Especially to residents of North America, it is almost incomprehensible how difficult it was for the middle and lower classes to climb above their allotted station. Right up to WWII, there were almost no scholarships available for University entrance for those classes. The gentry, however, who were able to afford a Public School Education (that’s private schools for American understanding) were automatically eligible for access.
British Universities were not open to anyone who was not educated at a Public School, and during these times there was no such thing as a scholarship based on merit. A middle or working class person just could not be admitted, and therefore could not gain the education required. Nor would he be allowed to sit for the relevant examinations. Given this information, as the various high level occupations are discussed, recognize that they are all closed occupations and societies.
The Law[edit | edit source]
Medicine[edit | edit source]
Nurses and Nursing[edit | edit source]
Politics/Politicians[edit | edit source]
If anything demonstrated the separation of the classes in Victorian England, it was the area of politics, and the individuals who served as politicians. First of all, the vocation was prohibited to all females, and also those of the lower classes. Supposedly a person from the middle classes could serve, but the system was set up such that each poling district had a committee whose major function was to select a suitable candidate (usually when the present candidate either retired, or had failed in a previous election). It was essentially a ”Good Old Boys” committee, and really only added as new members, the sons of older members!
The English government under the rule of Queen Victoria was a monarchy which also included a Parliament. The Parliament was a two-level legislature which consisted of The House of Lords and The House of Commons. The said houses would meet separately and passed a bill as law by majority votes. However, for the bill to passed, it was necessary that both the houses accent to it.
Generally speaking, the House of Lords at that time was composed of hereditary Lords of the Realm, plus Church of England Bishops and Archbishops. While the lower house was called the “House of Commons”, it was for the commoners in name only. Practicing Members of the House of Commons were normally highly educated persons of the masculine sex, who chose politics as something to do instead of sitting idly at home!
To indicate how closed the British Society was at that time, up until the middle 1700’s, no person who wasn’t a landowner could vote! In 1760s William Pitt advocated Parliamentary reform. One of the important political unions which supported the reforms was the Birmingham Political Union headed by Thomas Attwood. The first Reform Act was presented in 1832 by Lord John Russell to the House of Commons. According to this Act, men who owned a house worth more than ten pounds would get the right to vote. It was estimated that this allowed about one in five males to vote for the first time.
Bankers[edit | edit source]
During the Victorian Era, Britain thrived and prospered. The Empire was established during this time as the pre-eminent European Empire, and was said to thrive from sea to shining sea.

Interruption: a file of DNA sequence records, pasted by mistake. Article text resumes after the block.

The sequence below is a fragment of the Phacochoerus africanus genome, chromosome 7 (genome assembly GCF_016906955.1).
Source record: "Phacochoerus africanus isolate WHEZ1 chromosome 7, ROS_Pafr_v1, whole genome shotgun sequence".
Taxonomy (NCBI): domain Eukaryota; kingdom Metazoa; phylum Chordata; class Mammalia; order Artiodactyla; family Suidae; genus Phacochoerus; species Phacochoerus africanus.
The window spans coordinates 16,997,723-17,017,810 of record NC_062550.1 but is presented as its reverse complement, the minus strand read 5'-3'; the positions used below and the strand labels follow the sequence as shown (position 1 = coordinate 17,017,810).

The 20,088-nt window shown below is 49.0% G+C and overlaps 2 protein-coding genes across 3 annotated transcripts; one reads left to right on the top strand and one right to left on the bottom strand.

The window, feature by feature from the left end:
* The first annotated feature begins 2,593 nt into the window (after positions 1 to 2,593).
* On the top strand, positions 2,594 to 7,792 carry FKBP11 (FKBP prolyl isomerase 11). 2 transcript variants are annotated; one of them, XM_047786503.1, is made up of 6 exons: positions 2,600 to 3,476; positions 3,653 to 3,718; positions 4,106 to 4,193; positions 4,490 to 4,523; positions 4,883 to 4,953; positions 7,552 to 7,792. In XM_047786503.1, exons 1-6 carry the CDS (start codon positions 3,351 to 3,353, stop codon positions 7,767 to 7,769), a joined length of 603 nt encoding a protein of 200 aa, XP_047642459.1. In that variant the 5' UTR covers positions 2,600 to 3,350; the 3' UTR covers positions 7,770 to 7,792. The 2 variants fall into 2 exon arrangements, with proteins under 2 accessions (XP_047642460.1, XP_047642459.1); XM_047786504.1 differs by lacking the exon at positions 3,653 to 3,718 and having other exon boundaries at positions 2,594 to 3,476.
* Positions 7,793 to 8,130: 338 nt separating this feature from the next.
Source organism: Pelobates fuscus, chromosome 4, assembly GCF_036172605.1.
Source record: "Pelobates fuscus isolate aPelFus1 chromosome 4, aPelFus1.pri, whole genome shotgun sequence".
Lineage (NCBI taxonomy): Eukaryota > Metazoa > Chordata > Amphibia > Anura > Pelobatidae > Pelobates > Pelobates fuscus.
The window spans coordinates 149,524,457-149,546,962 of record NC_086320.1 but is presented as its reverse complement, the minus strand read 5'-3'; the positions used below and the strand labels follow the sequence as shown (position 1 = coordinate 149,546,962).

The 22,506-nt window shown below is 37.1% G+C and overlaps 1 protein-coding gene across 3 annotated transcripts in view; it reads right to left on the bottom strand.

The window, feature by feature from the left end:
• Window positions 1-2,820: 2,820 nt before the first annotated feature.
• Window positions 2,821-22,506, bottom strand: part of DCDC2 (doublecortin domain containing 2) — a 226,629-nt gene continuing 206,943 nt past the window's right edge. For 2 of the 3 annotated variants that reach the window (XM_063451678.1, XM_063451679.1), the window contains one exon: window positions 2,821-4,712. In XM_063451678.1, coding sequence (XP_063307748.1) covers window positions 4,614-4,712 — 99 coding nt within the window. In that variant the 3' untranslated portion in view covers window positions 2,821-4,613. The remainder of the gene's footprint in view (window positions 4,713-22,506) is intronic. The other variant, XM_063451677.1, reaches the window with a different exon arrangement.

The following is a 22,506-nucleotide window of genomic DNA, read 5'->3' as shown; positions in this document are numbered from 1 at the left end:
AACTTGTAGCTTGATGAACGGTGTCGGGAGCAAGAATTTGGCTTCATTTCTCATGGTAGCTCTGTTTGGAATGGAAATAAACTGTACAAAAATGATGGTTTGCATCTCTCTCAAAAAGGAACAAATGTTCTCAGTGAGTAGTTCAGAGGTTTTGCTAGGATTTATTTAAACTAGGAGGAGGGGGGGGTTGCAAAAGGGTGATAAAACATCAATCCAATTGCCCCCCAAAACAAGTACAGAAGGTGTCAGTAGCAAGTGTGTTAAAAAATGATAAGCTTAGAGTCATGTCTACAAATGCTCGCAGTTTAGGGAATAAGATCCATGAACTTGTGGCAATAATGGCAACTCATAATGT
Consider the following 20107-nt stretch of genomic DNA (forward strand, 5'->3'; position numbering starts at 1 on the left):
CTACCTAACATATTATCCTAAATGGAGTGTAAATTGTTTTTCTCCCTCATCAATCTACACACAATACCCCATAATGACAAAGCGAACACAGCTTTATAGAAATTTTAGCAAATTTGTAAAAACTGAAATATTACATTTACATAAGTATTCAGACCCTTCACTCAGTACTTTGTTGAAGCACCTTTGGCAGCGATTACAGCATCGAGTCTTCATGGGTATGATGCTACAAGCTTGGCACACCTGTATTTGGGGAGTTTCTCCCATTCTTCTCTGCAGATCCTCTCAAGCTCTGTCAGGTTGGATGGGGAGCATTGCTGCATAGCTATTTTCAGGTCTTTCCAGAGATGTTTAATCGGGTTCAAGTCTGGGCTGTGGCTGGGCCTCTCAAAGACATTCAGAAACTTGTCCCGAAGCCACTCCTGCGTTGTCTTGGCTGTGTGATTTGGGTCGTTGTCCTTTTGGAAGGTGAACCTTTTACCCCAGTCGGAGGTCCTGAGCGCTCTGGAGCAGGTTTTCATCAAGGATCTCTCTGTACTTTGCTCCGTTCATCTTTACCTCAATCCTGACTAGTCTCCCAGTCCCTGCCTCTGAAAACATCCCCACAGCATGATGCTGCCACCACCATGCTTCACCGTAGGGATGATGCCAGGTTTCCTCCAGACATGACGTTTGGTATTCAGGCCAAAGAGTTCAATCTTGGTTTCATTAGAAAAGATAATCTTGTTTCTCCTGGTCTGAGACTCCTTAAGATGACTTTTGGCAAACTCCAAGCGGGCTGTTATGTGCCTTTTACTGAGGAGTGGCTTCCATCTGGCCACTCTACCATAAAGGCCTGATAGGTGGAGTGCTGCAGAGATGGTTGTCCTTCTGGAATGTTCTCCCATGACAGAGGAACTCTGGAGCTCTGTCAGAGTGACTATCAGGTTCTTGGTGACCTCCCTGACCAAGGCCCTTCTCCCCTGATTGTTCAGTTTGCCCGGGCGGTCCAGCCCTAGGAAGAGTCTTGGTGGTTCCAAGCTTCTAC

Obviously there needed to be a way to transfer and transmit currency throughout the Empire, and a number of major banks were established. Major public and private (catering primarily to the aristocracy) banks that were established include such names as Barclay’s, Coutts, The Imperial, The London and Westminster (eventually becoming just the Westminster), City Bank, and The Union Bank, to name a few.
Whilst the major shareholders were from the Aristocracy, those who worked as bank and regional managers were from the rising upper middle classes, those who had been able to obtain a sufficient education as to be able to read and write. They were some of the few who could afford their own homes, and most were able to also afford at least a house-maid who then would perform the menial and cleaning tasks for the household.
Once a male (no females allowed in Victorian times) had been able to claw himself upward to such a position of authority, he was then able to ensure that his children could be educated, thus adding to a stable upper middle class segment of society. However there was no way he could climb above the ‘glass ceiling’ and enter the level of aristocracy!
Owners of Bespoke Tailoring Establishments[edit | edit source]
During most of the Victorian Era, all clothing was handmade. This was before the invention of the sewing machine by Isaac Merrit Singer in 1851. Although his was by far not the earliest sewing machine invented, his was the first that was simple enough to be practical for the average person to own and use. Prior to that, even the simplest to the most elaborate clothing was sewn by hand by tailors and seamstresses.
Even the wealthy would have clothing that had been damaged mended or repaired, especially to anything considered undergarments. For the males, it was common, even for the rich, to turn frayed collars and cuffs for all but the most expensive men’s clothing. Obviously the gentry would have servants to do this work, but all middle and lower class families had the repairs taken care of by the mother or the older daughters. The driving force of the establishment of Bespoke Tailors was pride; the ability of the major families of the era to demonstrate that they were ‘made’ so to speak. This was demonstrated by the quality and cost of the garments they wore.